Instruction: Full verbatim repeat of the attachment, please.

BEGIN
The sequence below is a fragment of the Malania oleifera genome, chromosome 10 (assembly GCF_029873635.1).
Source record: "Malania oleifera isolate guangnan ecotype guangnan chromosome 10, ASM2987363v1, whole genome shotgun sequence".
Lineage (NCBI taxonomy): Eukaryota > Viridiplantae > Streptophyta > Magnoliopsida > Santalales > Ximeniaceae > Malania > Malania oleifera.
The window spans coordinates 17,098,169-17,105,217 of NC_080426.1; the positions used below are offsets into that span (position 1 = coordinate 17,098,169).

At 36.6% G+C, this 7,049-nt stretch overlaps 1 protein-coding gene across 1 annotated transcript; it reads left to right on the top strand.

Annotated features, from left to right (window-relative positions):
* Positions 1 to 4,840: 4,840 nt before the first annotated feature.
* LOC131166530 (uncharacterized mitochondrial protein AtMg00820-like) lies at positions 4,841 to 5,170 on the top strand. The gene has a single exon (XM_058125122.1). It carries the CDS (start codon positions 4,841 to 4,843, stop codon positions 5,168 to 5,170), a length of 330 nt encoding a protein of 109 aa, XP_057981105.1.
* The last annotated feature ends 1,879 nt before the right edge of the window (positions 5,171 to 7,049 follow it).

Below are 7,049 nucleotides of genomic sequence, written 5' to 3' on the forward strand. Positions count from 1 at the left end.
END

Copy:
The sequence below is a fragment of the Malania oleifera genome, chromosome 10 (assembly GCF_029873635.1).
Source record: "Malania oleifera isolate guangnan ecotype guangnan chromosome 10, ASM2987363v1, whole genome shotgun sequence".
Lineage (NCBI taxonomy): Eukaryota > Viridiplantae > Streptophyta > Magnoliopsida > Santalales > Ximeniaceae > Malania > Malania oleifera.
The window spans coordinates 17,098,169-17,105,217 of NC_080426.1; the positions used below are offsets into that span (position 1 = coordinate 17,098,169).

At 36.6% G+C, this 7,049-nt stretch overlaps 1 protein-coding gene across 1 annotated transcript; it reads left to right on the top strand.

Annotated features, from left to right (window-relative positions):
* Positions 1 to 4,840: 4,840 nt before the first annotated feature.
* LOC131166530 (uncharacterized mitochondrial protein AtMg00820-like) lies at positions 4,841 to 5,170 on the top strand. The gene has a single exon (XM_058125122.1). It carries the CDS (start codon positions 4,841 to 4,843, stop codon positions 5,168 to 5,170), a length of 330 nt encoding a protein of 109 aa, XP_057981105.1.
* The last annotated feature ends 1,879 nt before the right edge of the window (positions 5,171 to 7,049 follow it).

Below are 7,049 nucleotides of genomic sequence, written 5' to 3' on the forward strand. Positions count from 1 at the left end.